“Another chief might have stretched this investigation out or judged each officer on exactly what role they played in the incident,” Miller said. “As we learned in George Floyd, even if you are standing back but not doing anything to stop it, you are all in. That’s why she fired everyone involved.”
Before she was chosen to lead the department, some city leaders expressed concern she’d have an uphill battle as an outsider. They noted she would need to work to understand the complexities of the city, along with winning the trust of the department she’d be leading, according to reports from The Commercial Appeal. Davis was the first outsider in decades, and the first woman ever, to lead the Memphis Police Department, the outlet reported.
Police reform advocate
Before moving to Memphis in 2021, Davis spent more than 25 years working for the Atlanta Police Department in a variety of positions, including the deputy police chief.
She was fired in 2008 after being accused of telling officers to not investigate a sex crimes case involving an Atlanta police sergeant, according to The Atlanta Journal-Constitution. She was later reinstated after challenging the allegations, the outlet reported and continued working there until 2016, when she moved to North Carolina to lead the Durham Police Department.
She spent five years in Durham, including during the police brutality protests in the summer of 2020.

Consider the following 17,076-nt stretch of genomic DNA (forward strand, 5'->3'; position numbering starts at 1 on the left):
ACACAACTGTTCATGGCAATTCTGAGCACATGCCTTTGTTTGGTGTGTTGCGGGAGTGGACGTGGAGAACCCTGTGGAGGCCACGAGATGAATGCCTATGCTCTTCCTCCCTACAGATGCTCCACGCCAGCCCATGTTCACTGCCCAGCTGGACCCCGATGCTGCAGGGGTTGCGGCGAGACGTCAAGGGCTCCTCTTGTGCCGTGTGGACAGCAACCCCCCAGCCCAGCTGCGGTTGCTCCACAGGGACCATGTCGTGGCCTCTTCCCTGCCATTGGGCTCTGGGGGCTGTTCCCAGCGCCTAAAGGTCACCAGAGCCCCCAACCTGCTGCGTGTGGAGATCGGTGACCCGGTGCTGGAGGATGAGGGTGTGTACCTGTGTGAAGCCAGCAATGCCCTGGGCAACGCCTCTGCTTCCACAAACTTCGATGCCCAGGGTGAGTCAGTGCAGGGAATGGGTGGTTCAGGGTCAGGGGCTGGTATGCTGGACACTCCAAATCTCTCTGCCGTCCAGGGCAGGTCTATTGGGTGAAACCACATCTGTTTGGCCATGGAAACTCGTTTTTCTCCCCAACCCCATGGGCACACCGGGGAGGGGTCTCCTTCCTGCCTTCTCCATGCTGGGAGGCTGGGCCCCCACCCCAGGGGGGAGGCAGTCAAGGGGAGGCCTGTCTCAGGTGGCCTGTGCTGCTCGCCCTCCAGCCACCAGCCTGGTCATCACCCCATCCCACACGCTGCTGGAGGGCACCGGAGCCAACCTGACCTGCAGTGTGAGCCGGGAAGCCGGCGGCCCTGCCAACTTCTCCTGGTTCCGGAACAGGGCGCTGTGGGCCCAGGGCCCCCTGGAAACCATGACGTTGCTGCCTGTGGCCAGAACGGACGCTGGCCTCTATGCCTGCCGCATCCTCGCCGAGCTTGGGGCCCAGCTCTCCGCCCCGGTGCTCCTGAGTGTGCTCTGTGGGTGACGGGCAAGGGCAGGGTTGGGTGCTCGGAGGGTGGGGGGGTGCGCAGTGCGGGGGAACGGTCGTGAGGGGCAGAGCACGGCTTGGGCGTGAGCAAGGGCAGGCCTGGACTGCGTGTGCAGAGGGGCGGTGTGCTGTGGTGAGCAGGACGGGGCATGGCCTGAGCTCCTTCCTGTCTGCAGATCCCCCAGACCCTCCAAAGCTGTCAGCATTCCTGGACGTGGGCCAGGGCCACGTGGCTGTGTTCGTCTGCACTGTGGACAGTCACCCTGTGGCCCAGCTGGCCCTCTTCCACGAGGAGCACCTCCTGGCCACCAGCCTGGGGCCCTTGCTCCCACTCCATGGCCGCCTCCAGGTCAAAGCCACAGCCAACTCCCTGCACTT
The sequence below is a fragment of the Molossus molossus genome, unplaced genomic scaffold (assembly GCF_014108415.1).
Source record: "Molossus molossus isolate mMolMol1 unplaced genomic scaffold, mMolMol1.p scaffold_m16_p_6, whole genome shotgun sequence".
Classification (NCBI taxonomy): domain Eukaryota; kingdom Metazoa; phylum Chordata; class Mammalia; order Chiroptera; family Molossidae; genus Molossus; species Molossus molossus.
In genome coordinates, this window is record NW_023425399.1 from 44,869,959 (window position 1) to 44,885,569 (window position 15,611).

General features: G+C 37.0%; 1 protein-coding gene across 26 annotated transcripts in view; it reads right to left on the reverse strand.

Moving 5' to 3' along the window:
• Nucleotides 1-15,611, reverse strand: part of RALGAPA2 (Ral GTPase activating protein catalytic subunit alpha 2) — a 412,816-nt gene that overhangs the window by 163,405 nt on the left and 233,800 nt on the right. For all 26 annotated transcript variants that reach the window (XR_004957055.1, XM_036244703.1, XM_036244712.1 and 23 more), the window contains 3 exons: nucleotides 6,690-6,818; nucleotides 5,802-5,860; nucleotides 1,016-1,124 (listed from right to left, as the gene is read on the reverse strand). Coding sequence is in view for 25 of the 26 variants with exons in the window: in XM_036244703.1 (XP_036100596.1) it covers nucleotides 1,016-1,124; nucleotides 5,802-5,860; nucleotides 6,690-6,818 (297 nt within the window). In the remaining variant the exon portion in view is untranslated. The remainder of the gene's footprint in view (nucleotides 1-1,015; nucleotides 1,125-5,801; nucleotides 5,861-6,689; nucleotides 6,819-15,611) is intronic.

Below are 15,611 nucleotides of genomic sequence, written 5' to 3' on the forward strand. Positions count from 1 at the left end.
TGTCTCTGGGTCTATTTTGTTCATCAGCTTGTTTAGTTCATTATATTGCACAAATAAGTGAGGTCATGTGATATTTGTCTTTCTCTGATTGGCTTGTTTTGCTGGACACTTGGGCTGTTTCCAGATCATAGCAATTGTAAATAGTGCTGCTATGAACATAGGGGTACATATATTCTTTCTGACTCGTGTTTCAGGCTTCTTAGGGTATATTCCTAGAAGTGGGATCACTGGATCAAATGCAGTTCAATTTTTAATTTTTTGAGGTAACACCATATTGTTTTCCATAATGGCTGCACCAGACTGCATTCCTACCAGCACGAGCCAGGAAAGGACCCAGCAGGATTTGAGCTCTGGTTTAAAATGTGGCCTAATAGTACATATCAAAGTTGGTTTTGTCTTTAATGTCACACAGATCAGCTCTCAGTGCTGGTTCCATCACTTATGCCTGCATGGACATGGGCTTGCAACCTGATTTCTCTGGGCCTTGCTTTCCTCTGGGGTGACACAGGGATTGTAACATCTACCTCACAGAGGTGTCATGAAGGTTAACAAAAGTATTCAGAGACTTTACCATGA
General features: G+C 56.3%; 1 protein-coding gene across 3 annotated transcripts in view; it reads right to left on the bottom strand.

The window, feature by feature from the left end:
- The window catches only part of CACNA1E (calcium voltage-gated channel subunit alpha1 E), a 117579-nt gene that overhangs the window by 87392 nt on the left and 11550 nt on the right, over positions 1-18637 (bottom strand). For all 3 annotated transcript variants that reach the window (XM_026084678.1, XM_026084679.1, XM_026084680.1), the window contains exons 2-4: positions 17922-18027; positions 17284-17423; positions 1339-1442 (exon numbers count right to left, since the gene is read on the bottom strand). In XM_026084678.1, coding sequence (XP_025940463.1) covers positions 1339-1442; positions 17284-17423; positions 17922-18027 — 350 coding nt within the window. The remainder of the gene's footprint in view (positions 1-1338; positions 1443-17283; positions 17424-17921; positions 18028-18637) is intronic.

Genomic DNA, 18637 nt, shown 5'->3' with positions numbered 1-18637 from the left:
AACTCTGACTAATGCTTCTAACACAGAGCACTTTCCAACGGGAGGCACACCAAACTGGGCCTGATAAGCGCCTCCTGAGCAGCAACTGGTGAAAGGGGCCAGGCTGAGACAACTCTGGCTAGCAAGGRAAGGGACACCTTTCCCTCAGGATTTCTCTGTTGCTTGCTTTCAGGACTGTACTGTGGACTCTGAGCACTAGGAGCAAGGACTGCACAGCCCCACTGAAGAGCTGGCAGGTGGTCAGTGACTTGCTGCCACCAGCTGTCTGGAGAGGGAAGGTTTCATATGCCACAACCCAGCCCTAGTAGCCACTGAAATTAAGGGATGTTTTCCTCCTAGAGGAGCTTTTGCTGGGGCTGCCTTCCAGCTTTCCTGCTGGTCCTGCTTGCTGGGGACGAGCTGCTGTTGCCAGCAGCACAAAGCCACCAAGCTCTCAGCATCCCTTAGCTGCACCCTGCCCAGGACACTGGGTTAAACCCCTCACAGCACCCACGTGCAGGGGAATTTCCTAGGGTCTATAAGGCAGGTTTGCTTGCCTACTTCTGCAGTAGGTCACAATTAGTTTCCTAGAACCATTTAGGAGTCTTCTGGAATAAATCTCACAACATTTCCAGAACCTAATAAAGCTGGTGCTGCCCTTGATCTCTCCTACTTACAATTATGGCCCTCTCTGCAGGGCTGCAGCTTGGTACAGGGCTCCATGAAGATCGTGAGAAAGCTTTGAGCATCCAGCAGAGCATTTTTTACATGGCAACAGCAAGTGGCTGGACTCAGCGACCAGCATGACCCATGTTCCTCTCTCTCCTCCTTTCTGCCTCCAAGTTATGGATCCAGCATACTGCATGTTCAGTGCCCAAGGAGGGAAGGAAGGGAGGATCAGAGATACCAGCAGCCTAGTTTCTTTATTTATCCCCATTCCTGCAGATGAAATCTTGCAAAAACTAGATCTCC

During that pivotal moment for law enforcement, Davis also served as president of NOBLE, the National Organization of Black Law Enforcement Executives, which calls for equity in policing.
She testified before the Senate in 2020 as the body debated federal action on police reform, telling lawmakers of the need to curb qualified immunity, the legal doctrine that shields law enforcement from liability in constitutional violations. She also called for accelerated adoption of changes like better data collection and mandatory requirements for fellow officers to step in if another officer is using excessive force.
“As an African American woman, I can unequivocally attest to the perpetual existence of discriminatory practices that remain a haunting reality for people of color throughout our nation,” Davis told the Senate Judiciary Committee. “I am cautiously optimistic that the cries of our America will be heard and acted upon so that once and for all Black lives are valued in the eyes of all police officers.”
During her tenure in Durham, the city worked to de-emphasize traffic stops, including halting checkpoints that led to over-policing, Middleton said. He added Davis also worked to lower minor drug arrests.
“It might sound obvious, but she did the work to show police aren’t occupiers. It’s not us versus them. She worked with the community and listened. She helped the community see police are part of the fabric of this community,” Middleton said of Davis’ time in Durham.
When it comes to Memphis and the fallout from the Nichols case, Davis’ role is just beginning. Middleton said the eyes of the country will remain on the city and its police department, particularly specialized units like the one involved in Nichols’ death, which was permanently deactivated Saturday.
Middleton said he hopes the swift actions by Davis and other leaders help fend off violent protests, especially after the release of videos showing Nichols’ violent and graphic arrest. Middleton noted, however, that protesting is often part of a community’s healing process.
“Think about the protests we’ve seen over the years and the chants,” he said. “‘No justice, no peace!’ That’s not the case here. They’ve taken action and I think that could go a long way.”